Foxx was briefly targeted for defeat in the 2006 elections, but the Democrats' top choice, popular Winston-Salem mayor Allen Joines, decided not to run. Joines later said that he didn't have the stomach for the kind of race he felt it would take to defeat Foxx.[7] Her 2006 opponent was Roger Sharpe, who was defeated. Roy Carter of Ashe County, North Carolina was Foxx's opponent for her seat in the 2008 election; she won by a substantial margin.

In November 2010, Foxx was reelected with about 65% of the vote.[8]

In November 2014, Foxx was reelected with about 60% of the vote defeating "software developer Josh Brannon of Vilas." [9]


Hurricane Katrina

In September 2005, Foxx was one of 11 members of Congress to vote against[10] the $51 billion aid package to victims of Hurricane Katrina.

Heroes Earned Retirement Opportunities (HERO) Act

The first bill sponsored by Foxx to have been signed into law since 2006, the Hero Act, signed by President Bush on Memorial Day, 2006, allows U.S. troops to increase their retirement savings by investing a portion of their combat pay into Individual Retirement Accounts.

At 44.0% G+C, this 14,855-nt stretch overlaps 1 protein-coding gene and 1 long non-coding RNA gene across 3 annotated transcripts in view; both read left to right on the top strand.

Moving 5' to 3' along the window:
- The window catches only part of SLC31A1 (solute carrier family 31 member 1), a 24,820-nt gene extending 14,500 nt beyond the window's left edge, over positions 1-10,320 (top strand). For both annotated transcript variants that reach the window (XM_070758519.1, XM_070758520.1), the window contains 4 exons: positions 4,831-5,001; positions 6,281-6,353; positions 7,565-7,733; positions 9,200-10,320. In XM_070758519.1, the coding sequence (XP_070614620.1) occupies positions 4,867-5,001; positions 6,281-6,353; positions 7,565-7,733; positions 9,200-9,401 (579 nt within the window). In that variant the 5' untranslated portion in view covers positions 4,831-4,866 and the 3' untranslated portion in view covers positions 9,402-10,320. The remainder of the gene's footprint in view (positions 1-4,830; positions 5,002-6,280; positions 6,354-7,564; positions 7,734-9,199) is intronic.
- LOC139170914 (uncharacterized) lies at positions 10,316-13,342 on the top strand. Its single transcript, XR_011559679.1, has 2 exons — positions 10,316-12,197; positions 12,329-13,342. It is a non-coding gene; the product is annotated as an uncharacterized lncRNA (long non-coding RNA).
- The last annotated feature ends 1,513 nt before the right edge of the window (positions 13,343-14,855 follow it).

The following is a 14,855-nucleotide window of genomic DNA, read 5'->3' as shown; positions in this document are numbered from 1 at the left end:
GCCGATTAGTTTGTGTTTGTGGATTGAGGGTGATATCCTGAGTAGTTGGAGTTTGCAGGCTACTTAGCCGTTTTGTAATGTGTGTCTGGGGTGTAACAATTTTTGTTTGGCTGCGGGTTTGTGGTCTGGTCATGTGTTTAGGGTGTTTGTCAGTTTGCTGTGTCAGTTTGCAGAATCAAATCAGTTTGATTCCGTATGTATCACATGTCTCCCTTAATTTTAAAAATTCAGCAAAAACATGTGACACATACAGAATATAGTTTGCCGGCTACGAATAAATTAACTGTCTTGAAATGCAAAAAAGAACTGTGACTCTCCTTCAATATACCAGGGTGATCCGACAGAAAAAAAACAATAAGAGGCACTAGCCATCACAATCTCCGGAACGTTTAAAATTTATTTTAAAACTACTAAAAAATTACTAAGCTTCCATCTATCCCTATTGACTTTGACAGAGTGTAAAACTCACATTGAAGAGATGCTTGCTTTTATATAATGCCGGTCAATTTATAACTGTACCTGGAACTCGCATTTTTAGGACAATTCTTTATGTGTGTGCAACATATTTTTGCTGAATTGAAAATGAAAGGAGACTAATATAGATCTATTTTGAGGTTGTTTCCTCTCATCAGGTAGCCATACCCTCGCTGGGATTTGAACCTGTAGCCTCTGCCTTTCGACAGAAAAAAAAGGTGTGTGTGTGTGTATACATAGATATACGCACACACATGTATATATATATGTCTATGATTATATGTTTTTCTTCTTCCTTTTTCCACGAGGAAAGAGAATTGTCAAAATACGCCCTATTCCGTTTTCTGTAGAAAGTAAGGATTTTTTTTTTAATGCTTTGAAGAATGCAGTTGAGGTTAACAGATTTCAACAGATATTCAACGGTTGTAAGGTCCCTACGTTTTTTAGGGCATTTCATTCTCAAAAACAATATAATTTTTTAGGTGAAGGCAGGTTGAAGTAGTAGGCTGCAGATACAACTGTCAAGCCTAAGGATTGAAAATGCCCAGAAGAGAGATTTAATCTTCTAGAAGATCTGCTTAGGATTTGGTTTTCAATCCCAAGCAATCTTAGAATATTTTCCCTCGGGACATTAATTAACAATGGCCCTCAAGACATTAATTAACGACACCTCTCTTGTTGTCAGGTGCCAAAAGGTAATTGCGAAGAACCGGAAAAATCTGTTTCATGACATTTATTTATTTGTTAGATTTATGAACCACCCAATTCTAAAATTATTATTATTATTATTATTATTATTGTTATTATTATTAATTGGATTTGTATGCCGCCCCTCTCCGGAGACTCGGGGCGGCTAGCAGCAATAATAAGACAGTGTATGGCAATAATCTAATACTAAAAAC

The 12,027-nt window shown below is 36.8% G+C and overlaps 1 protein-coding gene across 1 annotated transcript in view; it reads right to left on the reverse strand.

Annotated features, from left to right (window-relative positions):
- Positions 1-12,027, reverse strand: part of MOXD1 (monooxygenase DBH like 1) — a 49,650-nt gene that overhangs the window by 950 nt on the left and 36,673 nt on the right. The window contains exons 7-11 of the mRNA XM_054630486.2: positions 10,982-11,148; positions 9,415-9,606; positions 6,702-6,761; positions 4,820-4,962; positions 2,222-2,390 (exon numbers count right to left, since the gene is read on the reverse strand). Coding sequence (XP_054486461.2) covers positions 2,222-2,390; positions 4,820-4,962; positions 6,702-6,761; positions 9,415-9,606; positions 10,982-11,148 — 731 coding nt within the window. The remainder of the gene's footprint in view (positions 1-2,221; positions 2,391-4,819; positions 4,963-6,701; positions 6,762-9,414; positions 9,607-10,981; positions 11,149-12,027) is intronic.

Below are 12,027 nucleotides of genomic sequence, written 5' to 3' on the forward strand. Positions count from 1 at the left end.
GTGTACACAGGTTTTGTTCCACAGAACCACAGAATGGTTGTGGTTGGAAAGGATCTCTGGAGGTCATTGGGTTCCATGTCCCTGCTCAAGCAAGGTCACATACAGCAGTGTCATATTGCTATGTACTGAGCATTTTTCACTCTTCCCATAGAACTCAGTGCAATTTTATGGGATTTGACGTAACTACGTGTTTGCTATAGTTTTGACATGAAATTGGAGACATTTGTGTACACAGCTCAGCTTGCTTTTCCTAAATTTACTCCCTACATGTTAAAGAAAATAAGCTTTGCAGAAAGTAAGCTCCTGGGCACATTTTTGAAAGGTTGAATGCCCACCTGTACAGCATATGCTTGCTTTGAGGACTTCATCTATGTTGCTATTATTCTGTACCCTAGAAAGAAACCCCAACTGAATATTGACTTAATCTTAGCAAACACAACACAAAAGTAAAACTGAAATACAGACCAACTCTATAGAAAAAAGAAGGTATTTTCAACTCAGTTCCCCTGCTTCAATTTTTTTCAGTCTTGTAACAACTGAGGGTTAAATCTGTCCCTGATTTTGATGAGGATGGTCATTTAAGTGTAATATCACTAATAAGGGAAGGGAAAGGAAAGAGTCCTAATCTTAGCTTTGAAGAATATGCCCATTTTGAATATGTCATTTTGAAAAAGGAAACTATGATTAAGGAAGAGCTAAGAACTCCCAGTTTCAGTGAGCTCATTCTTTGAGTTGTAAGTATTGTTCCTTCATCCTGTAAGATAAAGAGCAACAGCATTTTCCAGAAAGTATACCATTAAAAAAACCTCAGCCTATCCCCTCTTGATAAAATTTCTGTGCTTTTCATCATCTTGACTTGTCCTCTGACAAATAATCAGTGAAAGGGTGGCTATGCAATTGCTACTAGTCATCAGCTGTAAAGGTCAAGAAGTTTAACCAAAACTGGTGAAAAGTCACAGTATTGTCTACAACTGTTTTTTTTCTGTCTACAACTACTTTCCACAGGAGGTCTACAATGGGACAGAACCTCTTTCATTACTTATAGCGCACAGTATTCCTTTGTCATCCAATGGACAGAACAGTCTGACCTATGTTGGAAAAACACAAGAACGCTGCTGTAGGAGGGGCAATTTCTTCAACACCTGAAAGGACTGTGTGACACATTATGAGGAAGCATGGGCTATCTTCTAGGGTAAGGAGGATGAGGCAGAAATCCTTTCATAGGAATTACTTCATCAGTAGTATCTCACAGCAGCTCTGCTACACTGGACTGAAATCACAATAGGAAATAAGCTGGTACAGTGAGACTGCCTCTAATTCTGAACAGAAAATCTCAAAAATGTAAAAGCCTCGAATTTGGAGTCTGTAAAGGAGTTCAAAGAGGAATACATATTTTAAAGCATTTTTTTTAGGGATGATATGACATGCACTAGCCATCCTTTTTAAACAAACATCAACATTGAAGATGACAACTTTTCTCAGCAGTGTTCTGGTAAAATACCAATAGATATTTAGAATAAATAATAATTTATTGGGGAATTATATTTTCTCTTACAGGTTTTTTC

Electronic Pay Stub Act

The second bill sponsored by Foxx and subsequently signed into law is the Electronic Pay Stub Act which gives federal employees the choice of receiving their pay stubs electronically. This legislation is projected to save taxpayers millions of dollars. Studies have shown that it costs 10 times more to purchase and distribute paper stubs than it does to distribute electronic stubs.[11] This bill was signed into law in October, 2008.[12]

Troubled Asset Relief Program

Shortly after Congress approved the Troubled Asset Relief Program, Foxx identified a provision in the law that allowed her to force consideration of a measure to deny the second, $350 billion, tranche of the TARP bailout. On November 19, 2008, she introduced H.J.Res. 101, which met all of the parliamentary requirements for consideration once the President requested the second tranche.

In the following (111th) Congress, she reintroduced the measure as H.J. Res. 3, and shortly before leaving office, President Bush requested the second tranche, thereby activating the trigger allowing her to commandeer the House floor, although she was not a member of the majority party. Her measure passed the House 270-155; the act was never addressed in the Senate.[13]